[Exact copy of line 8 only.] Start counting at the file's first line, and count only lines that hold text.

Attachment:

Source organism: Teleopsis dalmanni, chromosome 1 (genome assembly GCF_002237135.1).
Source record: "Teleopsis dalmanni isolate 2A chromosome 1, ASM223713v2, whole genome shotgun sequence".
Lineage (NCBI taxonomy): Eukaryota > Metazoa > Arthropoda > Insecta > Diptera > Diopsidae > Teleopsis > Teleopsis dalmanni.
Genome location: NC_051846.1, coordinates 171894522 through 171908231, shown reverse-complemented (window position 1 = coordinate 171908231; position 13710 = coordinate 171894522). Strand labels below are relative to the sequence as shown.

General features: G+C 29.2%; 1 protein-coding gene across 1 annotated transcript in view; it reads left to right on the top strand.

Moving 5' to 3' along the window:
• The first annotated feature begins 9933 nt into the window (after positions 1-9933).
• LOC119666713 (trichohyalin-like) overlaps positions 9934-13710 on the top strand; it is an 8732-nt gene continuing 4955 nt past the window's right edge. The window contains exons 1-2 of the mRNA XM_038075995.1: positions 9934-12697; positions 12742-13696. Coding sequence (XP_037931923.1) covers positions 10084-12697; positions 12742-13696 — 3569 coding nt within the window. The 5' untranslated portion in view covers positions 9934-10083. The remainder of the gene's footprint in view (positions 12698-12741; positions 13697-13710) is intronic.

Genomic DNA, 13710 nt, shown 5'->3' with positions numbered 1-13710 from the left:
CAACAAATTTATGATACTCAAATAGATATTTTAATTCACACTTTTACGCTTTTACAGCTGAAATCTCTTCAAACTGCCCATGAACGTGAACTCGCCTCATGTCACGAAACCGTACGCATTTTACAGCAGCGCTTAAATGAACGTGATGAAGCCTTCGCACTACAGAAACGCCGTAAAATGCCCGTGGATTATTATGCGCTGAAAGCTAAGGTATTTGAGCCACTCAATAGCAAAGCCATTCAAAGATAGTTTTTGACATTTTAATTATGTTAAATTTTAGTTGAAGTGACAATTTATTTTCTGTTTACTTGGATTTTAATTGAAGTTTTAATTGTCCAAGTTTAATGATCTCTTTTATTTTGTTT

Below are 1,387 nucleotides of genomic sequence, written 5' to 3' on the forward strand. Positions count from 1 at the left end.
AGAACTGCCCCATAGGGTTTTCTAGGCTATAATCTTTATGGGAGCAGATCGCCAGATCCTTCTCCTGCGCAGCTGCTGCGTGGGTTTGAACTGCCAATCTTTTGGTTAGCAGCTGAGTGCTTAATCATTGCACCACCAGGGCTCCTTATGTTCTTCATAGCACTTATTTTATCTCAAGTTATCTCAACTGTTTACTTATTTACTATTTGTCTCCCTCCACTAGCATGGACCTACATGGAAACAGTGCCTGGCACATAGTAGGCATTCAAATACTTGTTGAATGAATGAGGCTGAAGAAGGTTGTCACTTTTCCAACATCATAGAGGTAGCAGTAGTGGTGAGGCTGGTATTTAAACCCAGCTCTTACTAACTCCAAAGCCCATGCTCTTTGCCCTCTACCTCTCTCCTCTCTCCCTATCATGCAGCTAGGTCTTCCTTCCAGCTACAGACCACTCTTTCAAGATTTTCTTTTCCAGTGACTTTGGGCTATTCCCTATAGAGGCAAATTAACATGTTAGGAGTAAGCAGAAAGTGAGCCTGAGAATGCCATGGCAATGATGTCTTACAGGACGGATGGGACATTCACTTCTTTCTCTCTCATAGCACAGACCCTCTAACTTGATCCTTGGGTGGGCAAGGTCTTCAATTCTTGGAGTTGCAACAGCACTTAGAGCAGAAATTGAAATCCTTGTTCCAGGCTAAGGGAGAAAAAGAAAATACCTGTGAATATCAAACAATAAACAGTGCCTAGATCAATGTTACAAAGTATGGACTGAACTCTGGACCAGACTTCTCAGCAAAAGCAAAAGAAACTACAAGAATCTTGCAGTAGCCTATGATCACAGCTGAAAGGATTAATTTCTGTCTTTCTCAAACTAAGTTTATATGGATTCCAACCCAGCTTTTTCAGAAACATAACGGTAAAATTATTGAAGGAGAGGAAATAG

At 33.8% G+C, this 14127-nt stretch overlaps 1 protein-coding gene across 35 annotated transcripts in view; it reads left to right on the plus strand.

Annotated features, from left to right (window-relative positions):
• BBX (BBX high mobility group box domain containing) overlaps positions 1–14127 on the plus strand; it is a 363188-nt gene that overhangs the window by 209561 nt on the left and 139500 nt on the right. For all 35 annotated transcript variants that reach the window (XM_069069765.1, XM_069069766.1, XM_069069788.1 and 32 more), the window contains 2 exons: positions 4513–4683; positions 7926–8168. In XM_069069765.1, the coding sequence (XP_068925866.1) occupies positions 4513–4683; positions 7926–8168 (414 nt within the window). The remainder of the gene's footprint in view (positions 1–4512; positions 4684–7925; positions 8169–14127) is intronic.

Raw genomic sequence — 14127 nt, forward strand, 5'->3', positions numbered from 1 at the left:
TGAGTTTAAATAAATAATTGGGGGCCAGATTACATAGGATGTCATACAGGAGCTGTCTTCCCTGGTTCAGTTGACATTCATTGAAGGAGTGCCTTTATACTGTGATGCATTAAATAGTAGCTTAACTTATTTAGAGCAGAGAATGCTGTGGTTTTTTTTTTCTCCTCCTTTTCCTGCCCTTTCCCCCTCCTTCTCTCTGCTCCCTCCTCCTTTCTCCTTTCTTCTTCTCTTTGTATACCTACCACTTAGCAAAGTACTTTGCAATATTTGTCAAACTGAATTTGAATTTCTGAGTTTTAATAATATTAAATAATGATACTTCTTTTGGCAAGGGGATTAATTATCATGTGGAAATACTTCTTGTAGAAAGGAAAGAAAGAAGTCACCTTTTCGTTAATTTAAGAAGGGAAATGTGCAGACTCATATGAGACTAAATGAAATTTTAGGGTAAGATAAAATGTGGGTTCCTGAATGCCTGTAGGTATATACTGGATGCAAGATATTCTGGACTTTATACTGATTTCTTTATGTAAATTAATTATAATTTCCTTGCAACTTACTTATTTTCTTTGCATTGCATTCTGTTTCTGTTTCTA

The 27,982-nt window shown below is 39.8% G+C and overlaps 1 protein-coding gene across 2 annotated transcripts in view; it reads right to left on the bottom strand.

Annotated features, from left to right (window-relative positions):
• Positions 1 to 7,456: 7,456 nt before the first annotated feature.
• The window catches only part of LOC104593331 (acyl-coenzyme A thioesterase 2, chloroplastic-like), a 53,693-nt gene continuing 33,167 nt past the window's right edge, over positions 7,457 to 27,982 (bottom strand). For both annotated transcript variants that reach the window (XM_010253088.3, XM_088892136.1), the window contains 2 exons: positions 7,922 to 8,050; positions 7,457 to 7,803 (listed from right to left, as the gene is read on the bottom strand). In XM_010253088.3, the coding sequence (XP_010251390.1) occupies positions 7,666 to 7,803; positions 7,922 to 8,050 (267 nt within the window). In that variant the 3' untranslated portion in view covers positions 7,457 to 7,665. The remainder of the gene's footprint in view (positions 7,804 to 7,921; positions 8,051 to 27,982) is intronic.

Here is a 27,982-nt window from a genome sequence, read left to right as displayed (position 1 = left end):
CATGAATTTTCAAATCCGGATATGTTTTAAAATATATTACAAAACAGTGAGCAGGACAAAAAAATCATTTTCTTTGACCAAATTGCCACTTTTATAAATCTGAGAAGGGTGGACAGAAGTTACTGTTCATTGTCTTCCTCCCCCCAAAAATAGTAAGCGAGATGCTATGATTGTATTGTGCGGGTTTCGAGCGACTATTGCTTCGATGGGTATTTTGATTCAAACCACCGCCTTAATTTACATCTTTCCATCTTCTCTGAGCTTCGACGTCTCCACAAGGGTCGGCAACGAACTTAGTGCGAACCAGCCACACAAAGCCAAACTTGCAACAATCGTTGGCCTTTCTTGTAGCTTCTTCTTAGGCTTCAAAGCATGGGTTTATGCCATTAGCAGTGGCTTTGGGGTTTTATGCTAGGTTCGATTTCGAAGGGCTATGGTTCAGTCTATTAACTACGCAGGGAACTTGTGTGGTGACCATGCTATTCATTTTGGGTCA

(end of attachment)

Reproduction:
• LOC119666713 (trichohyalin-like) overlaps positions 9934-13710 on the top strand; it is an 8732-nt gene continuing 4955 nt past the window's right edge. The window contains exons 1-2 of the mRNA XM_038075995.1: positions 9934-12697; positions 12742-13696. Coding sequence (XP_037931923.1) covers positions 10084-12697; positions 12742-13696 — 3569 coding nt within the window. The 5' untranslated portion in view covers positions 9934-10083. The remainder of the gene's footprint in view (positions 12698-12741; positions 13697-13710) is intronic.